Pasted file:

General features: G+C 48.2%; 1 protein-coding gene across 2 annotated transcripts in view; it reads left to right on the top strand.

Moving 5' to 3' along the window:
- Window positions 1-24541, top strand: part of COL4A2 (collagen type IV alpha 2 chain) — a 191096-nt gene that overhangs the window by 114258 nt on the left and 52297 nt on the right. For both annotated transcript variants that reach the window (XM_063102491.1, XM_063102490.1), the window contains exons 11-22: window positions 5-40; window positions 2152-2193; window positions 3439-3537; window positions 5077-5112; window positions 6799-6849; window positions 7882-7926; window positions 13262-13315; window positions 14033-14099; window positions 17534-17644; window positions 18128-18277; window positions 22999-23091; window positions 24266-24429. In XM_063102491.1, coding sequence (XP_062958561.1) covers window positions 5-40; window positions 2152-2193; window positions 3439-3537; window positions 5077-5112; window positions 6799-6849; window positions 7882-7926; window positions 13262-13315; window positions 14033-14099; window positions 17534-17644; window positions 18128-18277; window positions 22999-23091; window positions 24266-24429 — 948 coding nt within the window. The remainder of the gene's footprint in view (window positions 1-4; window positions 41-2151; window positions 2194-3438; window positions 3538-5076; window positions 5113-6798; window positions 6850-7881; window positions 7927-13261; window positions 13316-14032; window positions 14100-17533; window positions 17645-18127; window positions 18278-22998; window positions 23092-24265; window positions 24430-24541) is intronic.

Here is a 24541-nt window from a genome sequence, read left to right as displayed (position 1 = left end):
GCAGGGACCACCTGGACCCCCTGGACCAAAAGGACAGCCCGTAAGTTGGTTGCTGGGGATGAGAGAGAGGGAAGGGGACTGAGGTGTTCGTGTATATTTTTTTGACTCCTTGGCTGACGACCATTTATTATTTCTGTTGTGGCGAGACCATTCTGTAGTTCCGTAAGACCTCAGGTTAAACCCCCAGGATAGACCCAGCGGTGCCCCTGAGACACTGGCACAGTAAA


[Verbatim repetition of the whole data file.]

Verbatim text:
General features: G+C 48.2%; 1 protein-coding gene across 2 annotated transcripts in view; it reads left to right on the top strand.

Moving 5' to 3' along the window:
- Window positions 1-24541, top strand: part of COL4A2 (collagen type IV alpha 2 chain) — a 191096-nt gene that overhangs the window by 114258 nt on the left and 52297 nt on the right. For both annotated transcript variants that reach the window (XM_063102491.1, XM_063102490.1), the window contains exons 11-22: window positions 5-40; window positions 2152-2193; window positions 3439-3537; window positions 5077-5112; window positions 6799-6849; window positions 7882-7926; window positions 13262-13315; window positions 14033-14099; window positions 17534-17644; window positions 18128-18277; window positions 22999-23091; window positions 24266-24429. In XM_063102491.1, coding sequence (XP_062958561.1) covers window positions 5-40; window positions 2152-2193; window positions 3439-3537; window positions 5077-5112; window positions 6799-6849; window positions 7882-7926; window positions 13262-13315; window positions 14033-14099; window positions 17534-17644; window positions 18128-18277; window positions 22999-23091; window positions 24266-24429 — 948 coding nt within the window. The remainder of the gene's footprint in view (window positions 1-4; window positions 41-2151; window positions 2194-3438; window positions 3538-5076; window positions 5113-6798; window positions 6850-7881; window positions 7927-13261; window positions 13316-14032; window positions 14100-17533; window positions 17645-18127; window positions 18278-22998; window positions 23092-24265; window positions 24430-24541) is intronic.

Here is a 24541-nt window from a genome sequence, read left to right as displayed (position 1 = left end):
GCAGGGACCACCTGGACCCCCTGGACCAAAAGGACAGCCCGTAAGTTGGTTGCTGGGGATGAGAGAGAGGGAAGGGGACTGAGGTGTTCGTGTATATTTTTTTGACTCCTTGGCTGACGACCATTTATTATTTCTGTTGTGGCGAGACCATTCTGTAGTTCCGTAAGACCTCAGGTTAAACCCCCAGGATAGACCCAGCGGTGCCCCTGAGACACTGGCACAGTAAA